One Saturday when all the family was home, Virginia had chores for all of them and was determined to get everything in order with their help.
“Danny, you get your room clean. Pick up all your clothes and change your bed. Susie and Claudia, you do the same and I don’t want to hear any fighting up there.”
This was a big mistake, I would like to have been able to tell her but I thought perhaps with her supervision, my walls would be spared from the usual attack of shoes or whatever they decided to throw at one another.
It wasn’t long before the sound of raised voices reached Virginia’s ears.
“Danny, get out of our room. You can make your own bed like Mama said.”
“But wouldn’t you like to earn a little money?” whispered Danny so his mother couldn’t hear.
“No, just get out of here and do it yourself for a change.”
“Hey you kids, I told you no fighting. Danny stay out of the girls room and bring your sheets down here.”
Danny finally got all his clothes together and took them to his mother. She gave him clean sheets and he made a quick attempt at making his bed, then told his mother, “I’ve got my room all clean now, can I go up in the woods with Gary?”
“All right, but it had better be clean or you’ll have to do it over tomorrow.”
Claudia was the first one to stomp down my steps.
“Mom, Danny didn’t clean up his room at all and Susie is bossing me around and I don’t think it is fair for Danny to get away with doing a sloppy job and you make us do all the work.”
“Oh good grief, is that all you kids do is fight? You stay down here and do the kitchen, and let Susie clean up the bedroom and don’t worry about Danny, I’ll take care of him.”
By the end of the day, Virginia was a nervous wreck. When Willard came home, she relayed all her troubles to him.
“Sometimes I wonder why I ever had any kids, these are driving me crazy.”
“Oh take it easy, tomorrow I’ll take you on a nice relaxing Sunday ride up in the hills. We can go see some elk and get away from all their bickering.”
On Sunday, Virginia sent the children to Sunday School and then she and Willard got in the pick-up to go on their nice “relaxing” ride. They were gone for several hours and I expected to see a calm and peaceful woman return. When they came through my door, Virginia turned to Willard and said, “Remind me next time you want to take me for a relaxing ride to stay home.”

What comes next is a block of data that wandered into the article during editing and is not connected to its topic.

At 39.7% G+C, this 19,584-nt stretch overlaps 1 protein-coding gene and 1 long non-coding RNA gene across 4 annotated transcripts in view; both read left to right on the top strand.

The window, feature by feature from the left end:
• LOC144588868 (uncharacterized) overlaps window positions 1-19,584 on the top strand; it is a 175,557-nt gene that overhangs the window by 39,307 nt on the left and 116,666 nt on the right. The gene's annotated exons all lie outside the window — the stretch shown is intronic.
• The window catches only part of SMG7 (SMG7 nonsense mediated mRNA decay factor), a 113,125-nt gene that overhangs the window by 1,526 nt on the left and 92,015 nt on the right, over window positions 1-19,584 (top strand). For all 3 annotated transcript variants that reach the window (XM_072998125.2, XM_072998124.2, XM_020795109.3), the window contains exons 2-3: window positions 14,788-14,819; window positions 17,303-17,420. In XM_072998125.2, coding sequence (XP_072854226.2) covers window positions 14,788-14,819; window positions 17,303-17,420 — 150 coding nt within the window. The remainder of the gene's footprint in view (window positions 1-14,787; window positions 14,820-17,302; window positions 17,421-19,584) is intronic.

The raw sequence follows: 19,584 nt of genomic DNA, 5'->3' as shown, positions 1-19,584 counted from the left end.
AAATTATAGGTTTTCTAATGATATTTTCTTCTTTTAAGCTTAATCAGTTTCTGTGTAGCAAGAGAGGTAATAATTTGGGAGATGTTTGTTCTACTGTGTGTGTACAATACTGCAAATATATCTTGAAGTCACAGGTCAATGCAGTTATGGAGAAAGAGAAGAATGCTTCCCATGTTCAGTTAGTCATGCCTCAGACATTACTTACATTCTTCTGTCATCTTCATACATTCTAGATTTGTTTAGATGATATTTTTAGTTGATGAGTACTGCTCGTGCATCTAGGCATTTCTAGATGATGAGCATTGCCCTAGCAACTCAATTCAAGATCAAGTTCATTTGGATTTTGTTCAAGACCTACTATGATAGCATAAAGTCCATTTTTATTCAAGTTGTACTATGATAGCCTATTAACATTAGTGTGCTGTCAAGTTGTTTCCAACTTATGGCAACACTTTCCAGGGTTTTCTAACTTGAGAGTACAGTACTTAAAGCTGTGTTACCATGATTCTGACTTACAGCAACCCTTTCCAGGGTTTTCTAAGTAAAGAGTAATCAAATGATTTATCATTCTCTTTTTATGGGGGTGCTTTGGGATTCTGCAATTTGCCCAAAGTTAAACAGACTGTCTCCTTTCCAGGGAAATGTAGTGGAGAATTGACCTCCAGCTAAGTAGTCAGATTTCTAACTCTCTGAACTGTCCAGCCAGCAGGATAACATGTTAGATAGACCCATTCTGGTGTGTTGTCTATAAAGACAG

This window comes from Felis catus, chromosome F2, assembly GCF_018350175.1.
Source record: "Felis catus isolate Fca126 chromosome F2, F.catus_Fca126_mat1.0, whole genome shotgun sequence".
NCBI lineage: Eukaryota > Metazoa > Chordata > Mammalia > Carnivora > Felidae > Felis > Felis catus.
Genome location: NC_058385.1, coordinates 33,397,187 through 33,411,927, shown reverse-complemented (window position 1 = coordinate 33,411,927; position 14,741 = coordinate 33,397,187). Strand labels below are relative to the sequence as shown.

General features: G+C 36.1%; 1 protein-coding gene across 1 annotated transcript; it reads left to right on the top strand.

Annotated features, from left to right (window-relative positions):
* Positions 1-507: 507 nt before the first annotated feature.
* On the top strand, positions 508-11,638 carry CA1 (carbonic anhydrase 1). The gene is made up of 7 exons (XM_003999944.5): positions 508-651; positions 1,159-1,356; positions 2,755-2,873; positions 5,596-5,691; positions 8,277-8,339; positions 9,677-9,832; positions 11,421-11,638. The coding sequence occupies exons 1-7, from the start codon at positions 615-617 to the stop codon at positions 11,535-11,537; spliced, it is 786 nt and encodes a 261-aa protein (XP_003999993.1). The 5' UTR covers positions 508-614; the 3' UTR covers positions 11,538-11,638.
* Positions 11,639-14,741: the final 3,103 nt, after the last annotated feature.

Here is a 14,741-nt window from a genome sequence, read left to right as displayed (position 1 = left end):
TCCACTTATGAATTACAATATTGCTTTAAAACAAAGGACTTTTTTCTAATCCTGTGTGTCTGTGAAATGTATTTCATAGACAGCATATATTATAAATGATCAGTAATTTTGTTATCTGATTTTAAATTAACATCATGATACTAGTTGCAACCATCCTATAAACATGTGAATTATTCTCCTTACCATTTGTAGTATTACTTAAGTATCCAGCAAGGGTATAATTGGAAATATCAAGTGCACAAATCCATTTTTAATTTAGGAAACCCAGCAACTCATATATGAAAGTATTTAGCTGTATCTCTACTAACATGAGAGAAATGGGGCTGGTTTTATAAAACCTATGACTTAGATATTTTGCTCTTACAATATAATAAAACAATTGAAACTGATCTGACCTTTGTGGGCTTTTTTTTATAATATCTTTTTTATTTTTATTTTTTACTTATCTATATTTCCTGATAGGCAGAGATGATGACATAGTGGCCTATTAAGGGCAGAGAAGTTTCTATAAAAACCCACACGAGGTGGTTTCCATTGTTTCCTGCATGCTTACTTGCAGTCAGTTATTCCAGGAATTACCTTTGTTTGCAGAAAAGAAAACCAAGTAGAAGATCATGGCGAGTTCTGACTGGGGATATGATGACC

“Well, Hell, I didn’t know there was snow up there, but we did see some elk.”
Nothing more was said about the incident on the hill until Virginia’s friend Jeanette came over to visit, then I understood her mood that day.
“Hi Jeanette, come on in, we just finished dinner. The kids are going to do the dishes so we can sit in the living room and visit.”
“Boy, you sure are lucky to have your kids do the dishes without fighting.”
“Oh don’t kid yourself, they do their share. In fact last Saturday, they nearly drove me out of my mind with their fighting. Willard tried to calm my nerves by taking me for his version of a relaxing ride.”
“Where did he take you?”
“Up in the woods in back of Rockaway, where else.”
“Wasn’t there snow up there?”
“You bet, let me tell you about it. We left here just after the kids went to Sunday School. We had our binoculars and camera, all set to see some elk and take a “relaxing” ride up there and come out on the Miami. Well, you know Willard, he takes roads that are the figment of his imagination and I told him that when we were on this narrow path with sliding rocks jetting down into the can-yon on one side and a steep bank on the other. At one point, I told him to stop and let me out, I’d walk across.
He said, “What’s the matter, don’t you think I’ll make it?”
“I told him I wasn’t too sure and if he didn’t make it, at least I’d be safe and could go for help. He just laughed and let me out and waited on the other side while I walked over. All the time we were traveling on these so called “roads”, I was thinking, well, at least we won’t have to come back this way. That was before we went around the next hill and there was the snow blocking the road. We had to turn around on this narrow path-like road and come back the same way. Only he didn’t come back the same way, he made some new roads of his own and I’m supposed to be watching for elk and relaxing.”
“The irony of all this is, when we got back down the hill, we saw a whole herd of elk right along the road in a meadow.”
“When are you going on your next relaxing Sunday ride with him?” chided Jeanette.
“Never, I’ll stay home and go to Sunday School with the kids.”
Diana was like a doll to her bigger sisters and they both tried to protect her, but she could cause quite a fuss at times. I remember a particular incident.